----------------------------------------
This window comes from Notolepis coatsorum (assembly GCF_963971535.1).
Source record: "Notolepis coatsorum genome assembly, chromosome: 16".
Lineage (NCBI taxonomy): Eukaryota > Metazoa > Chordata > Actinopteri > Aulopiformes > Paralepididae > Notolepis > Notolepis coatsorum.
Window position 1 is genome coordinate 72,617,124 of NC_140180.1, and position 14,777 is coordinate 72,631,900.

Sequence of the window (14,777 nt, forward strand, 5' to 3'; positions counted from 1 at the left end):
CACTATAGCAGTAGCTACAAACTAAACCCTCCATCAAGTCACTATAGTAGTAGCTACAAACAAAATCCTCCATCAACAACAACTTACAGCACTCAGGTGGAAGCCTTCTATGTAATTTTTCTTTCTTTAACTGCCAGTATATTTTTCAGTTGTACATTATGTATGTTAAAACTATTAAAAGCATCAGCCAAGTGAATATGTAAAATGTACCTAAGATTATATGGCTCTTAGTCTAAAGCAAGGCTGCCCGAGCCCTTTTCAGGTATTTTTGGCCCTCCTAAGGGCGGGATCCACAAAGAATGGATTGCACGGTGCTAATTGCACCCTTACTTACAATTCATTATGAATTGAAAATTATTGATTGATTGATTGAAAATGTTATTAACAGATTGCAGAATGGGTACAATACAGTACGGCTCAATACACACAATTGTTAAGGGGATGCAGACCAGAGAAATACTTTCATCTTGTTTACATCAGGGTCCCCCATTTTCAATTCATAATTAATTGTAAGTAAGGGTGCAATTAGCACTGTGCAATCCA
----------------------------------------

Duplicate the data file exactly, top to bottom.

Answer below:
This window comes from Notolepis coatsorum (assembly GCF_963971535.1).
Source record: "Notolepis coatsorum genome assembly, chromosome: 16".
Lineage (NCBI taxonomy): Eukaryota > Metazoa > Chordata > Actinopteri > Aulopiformes > Paralepididae > Notolepis > Notolepis coatsorum.
Window position 1 is genome coordinate 72,617,124 of NC_140180.1, and position 14,777 is coordinate 72,631,900.

Sequence of the window (14,777 nt, forward strand, 5' to 3'; positions counted from 1 at the left end):
CACTATAGCAGTAGCTACAAACTAAACCCTCCATCAAGTCACTATAGTAGTAGCTACAAACAAAATCCTCCATCAACAACAACTTACAGCACTCAGGTGGAAGCCTTCTATGTAATTTTTCTTTCTTTAACTGCCAGTATATTTTTCAGTTGTACATTATGTATGTTAAAACTATTAAAAGCATCAGCCAAGTGAATATGTAAAATGTACCTAAGATTATATGGCTCTTAGTCTAAAGCAAGGCTGCCCGAGCCCTTTTCAGGTATTTTTGGCCCTCCTAAGGGCGGGATCCACAAAGAATGGATTGCACGGTGCTAATTGCACCCTTACTTACAATTCATTATGAATTGAAAATTATTGATTGATTGATTGAAAATGTTATTAACAGATTGCAGAATGGGTACAATACAGTACGGCTCAATACACACAATTGTTAAGGGGATGCAGACCAGAGAAATACTTTCATCTTGTTTACATCAGGGTCCCCCATTTTCAATTCATAATTAATTGTAAGTAAGGGTGCAATTAGCACTGTGCAATCCA